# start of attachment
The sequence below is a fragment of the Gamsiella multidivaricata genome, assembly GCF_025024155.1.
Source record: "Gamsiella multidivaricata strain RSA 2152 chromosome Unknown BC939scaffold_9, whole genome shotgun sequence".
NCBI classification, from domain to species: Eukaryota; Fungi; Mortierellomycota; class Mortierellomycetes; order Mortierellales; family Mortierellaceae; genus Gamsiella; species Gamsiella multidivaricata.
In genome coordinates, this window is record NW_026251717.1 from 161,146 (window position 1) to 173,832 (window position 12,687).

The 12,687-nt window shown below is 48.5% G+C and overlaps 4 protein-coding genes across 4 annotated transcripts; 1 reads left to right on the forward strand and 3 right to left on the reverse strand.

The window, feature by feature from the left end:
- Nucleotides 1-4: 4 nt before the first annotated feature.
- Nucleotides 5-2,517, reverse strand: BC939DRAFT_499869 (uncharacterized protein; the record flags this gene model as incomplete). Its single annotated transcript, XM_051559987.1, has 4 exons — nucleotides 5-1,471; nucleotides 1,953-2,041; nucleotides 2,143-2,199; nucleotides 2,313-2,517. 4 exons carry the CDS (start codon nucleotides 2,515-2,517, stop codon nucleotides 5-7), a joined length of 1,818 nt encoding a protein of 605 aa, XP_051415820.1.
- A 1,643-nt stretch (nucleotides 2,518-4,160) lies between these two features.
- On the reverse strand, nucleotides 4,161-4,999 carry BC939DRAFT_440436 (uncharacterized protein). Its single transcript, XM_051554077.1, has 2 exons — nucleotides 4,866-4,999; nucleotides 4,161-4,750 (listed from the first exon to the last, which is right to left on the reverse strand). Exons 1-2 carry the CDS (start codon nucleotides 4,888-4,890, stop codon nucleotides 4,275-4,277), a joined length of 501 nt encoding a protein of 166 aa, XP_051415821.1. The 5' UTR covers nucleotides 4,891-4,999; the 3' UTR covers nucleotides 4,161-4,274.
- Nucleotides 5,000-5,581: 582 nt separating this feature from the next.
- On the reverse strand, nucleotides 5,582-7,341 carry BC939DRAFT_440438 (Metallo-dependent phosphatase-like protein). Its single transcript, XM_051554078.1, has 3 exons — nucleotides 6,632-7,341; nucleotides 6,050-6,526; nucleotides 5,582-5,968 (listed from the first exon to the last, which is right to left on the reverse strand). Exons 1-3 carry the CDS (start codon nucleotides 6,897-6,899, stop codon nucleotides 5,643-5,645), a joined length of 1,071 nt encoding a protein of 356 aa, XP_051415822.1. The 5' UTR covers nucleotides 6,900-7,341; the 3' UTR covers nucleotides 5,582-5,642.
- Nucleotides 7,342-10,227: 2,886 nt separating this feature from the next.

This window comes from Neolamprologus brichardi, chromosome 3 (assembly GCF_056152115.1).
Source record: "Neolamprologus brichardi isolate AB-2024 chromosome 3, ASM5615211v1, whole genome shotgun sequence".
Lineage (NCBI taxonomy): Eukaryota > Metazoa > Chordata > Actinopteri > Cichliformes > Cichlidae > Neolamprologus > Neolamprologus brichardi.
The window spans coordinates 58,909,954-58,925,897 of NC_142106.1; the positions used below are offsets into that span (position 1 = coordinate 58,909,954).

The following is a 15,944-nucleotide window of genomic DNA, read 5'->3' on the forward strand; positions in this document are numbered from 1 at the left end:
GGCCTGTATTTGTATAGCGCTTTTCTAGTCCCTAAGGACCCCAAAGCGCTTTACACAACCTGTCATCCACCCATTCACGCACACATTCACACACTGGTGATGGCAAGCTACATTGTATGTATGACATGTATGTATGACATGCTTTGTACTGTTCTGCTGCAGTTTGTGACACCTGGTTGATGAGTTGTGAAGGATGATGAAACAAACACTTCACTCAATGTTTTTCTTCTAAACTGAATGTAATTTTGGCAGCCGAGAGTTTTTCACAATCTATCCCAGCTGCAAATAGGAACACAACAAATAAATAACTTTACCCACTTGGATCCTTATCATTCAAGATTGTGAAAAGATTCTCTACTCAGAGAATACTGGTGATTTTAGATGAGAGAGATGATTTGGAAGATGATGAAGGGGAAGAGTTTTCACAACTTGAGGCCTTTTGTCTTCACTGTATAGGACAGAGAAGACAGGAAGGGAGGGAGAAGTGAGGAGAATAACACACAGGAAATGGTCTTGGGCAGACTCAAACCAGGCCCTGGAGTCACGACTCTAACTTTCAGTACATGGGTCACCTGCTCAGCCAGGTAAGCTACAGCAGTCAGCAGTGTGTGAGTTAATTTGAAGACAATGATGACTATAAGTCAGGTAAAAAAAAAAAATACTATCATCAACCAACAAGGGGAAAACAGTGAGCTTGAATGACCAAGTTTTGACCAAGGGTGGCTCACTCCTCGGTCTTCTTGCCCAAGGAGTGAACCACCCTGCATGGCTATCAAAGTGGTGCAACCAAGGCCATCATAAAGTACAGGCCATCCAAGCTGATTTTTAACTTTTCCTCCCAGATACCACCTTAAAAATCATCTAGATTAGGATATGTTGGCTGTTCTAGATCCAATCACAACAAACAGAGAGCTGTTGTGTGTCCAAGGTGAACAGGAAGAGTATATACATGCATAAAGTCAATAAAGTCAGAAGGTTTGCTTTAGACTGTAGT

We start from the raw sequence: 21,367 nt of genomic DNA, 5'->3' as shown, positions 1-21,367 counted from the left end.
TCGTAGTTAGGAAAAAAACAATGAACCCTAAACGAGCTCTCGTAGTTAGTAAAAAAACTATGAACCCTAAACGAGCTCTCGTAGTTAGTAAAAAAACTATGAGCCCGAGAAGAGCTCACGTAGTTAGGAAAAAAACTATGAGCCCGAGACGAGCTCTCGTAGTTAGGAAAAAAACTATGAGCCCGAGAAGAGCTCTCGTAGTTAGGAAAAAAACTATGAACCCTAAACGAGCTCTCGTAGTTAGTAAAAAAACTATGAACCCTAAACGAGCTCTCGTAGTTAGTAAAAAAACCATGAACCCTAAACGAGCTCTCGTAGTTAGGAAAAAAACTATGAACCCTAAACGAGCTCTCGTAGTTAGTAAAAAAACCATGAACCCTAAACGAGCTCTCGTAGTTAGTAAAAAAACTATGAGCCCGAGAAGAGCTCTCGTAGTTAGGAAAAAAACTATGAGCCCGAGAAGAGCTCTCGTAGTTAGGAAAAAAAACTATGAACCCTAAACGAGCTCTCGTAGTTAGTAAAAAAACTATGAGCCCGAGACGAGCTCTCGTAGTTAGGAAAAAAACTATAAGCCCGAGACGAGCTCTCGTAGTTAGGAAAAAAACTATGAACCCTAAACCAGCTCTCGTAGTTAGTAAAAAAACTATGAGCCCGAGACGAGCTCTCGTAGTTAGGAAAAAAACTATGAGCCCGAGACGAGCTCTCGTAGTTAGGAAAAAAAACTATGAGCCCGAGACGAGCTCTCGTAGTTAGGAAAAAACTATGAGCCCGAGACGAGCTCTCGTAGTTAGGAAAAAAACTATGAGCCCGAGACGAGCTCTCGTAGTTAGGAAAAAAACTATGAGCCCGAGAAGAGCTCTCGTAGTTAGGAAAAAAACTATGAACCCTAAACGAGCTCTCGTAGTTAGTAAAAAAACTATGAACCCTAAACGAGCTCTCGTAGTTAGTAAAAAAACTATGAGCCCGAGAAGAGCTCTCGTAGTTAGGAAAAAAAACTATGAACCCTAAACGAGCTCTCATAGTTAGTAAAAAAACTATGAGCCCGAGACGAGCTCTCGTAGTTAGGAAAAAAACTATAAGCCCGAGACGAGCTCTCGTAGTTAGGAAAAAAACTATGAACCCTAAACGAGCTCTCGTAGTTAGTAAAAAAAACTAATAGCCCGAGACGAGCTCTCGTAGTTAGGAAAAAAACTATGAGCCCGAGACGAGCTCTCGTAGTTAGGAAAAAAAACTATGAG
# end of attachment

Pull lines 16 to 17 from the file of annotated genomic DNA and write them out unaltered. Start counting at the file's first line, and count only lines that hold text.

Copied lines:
Lineage (NCBI taxonomy): Eukaryota > Metazoa > Chordata > Actinopteri > Cichliformes > Cichlidae > Neolamprologus > Neolamprologus brichardi.
The window spans coordinates 58,909,954-58,925,897 of NC_142106.1; the positions used below are offsets into that span (position 1 = coordinate 58,909,954).